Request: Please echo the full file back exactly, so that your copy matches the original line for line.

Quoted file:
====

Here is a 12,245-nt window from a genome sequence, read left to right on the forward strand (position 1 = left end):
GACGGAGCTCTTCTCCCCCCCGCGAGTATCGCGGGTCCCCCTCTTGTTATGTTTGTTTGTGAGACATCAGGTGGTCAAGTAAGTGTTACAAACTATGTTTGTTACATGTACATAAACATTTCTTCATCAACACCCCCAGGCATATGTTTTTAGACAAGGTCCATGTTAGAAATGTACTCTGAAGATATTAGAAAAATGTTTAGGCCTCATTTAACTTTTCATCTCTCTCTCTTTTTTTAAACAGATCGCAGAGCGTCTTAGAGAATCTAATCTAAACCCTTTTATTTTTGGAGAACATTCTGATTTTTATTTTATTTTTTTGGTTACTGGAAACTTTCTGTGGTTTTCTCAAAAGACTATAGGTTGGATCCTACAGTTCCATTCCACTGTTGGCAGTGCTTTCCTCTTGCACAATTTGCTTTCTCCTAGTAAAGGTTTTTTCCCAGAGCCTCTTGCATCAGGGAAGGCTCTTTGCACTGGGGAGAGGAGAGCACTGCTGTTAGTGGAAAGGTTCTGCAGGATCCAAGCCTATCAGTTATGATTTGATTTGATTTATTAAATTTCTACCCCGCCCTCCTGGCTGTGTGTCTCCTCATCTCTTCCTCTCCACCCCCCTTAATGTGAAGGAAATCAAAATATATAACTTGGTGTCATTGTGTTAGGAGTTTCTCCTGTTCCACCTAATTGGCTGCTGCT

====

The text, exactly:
Here is a 12,245-nt window from a genome sequence, read left to right on the forward strand (position 1 = left end):
GACGGAGCTCTTCTCCCCCCCGCGAGTATCGCGGGTCCCCCTCTTGTTATGTTTGTTTGTGAGACATCAGGTGGTCAAGTAAGTGTTACAAACTATGTTTGTTACATGTACATAAACATTTCTTCATCAACACCCCCAGGCATATGTTTTTAGACAAGGTCCATGTTAGAAATGTACTCTGAAGATATTAGAAAAATGTTTAGGCCTCATTTAACTTTTCATCTCTCTCTCTTTTTTTAAACAGATCGCAGAGCGTCTTAGAGAATCTAATCTAAACCCTTTTATTTTTGGAGAACATTCTGATTTTTATTTTATTTTTTTGGTTACTGGAAACTTTCTGTGGTTTTCTCAAAAGACTATAGGTTGGATCCTACAGTTCCATTCCACTGTTGGCAGTGCTTTCCTCTTGCACAATTTGCTTTCTCCTAGTAAAGGTTTTTTCCCAGAGCCTCTTGCATCAGGGAAGGCTCTTTGCACTGGGGAGAGGAGAGCACTGCTGTTAGTGGAAAGGTTCTGCAGGATCCAAGCCTATCAGTTATGATTTGATTTGATTTATTAAATTTCTACCCCGCCCTCCTGGCTGTGTGTCTCCTCATCTCTTCCTCTCCACCCCCCTTAATGTGAAGGAAATCAAAATATATAACTTGGTGTCATTGTGTTAGGAGTTTCTCCTGTTCCACCTAATTGGCTGCTGCT